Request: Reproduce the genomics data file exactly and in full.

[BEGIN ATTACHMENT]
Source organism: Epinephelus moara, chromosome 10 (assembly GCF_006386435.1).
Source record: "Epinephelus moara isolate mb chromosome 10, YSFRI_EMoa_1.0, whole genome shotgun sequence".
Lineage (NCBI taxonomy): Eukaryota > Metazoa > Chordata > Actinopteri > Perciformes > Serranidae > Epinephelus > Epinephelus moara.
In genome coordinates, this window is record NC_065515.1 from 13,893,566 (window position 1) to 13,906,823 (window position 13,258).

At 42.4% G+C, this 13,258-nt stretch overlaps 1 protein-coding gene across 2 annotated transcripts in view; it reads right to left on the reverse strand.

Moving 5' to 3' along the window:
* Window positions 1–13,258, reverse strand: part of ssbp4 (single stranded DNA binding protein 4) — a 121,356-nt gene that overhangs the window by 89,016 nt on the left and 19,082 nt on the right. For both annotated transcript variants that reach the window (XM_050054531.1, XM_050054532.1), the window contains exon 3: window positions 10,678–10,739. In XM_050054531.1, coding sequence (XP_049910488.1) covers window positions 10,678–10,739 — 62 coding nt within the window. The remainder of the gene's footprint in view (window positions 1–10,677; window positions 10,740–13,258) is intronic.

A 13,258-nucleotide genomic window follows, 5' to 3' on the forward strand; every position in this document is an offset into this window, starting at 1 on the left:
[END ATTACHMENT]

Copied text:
Source organism: Epinephelus moara, chromosome 10 (assembly GCF_006386435.1).
Source record: "Epinephelus moara isolate mb chromosome 10, YSFRI_EMoa_1.0, whole genome shotgun sequence".
Lineage (NCBI taxonomy): Eukaryota > Metazoa > Chordata > Actinopteri > Perciformes > Serranidae > Epinephelus > Epinephelus moara.
In genome coordinates, this window is record NC_065515.1 from 13,893,566 (window position 1) to 13,906,823 (window position 13,258).

At 42.4% G+C, this 13,258-nt stretch overlaps 1 protein-coding gene across 2 annotated transcripts in view; it reads right to left on the reverse strand.

Moving 5' to 3' along the window:
* Window positions 1–13,258, reverse strand: part of ssbp4 (single stranded DNA binding protein 4) — a 121,356-nt gene that overhangs the window by 89,016 nt on the left and 19,082 nt on the right. For both annotated transcript variants that reach the window (XM_050054531.1, XM_050054532.1), the window contains exon 3: window positions 10,678–10,739. In XM_050054531.1, coding sequence (XP_049910488.1) covers window positions 10,678–10,739 — 62 coding nt within the window. The remainder of the gene's footprint in view (window positions 1–10,677; window positions 10,740–13,258) is intronic.

A 13,258-nucleotide genomic window follows, 5' to 3' on the forward strand; every position in this document is an offset into this window, starting at 1 on the left: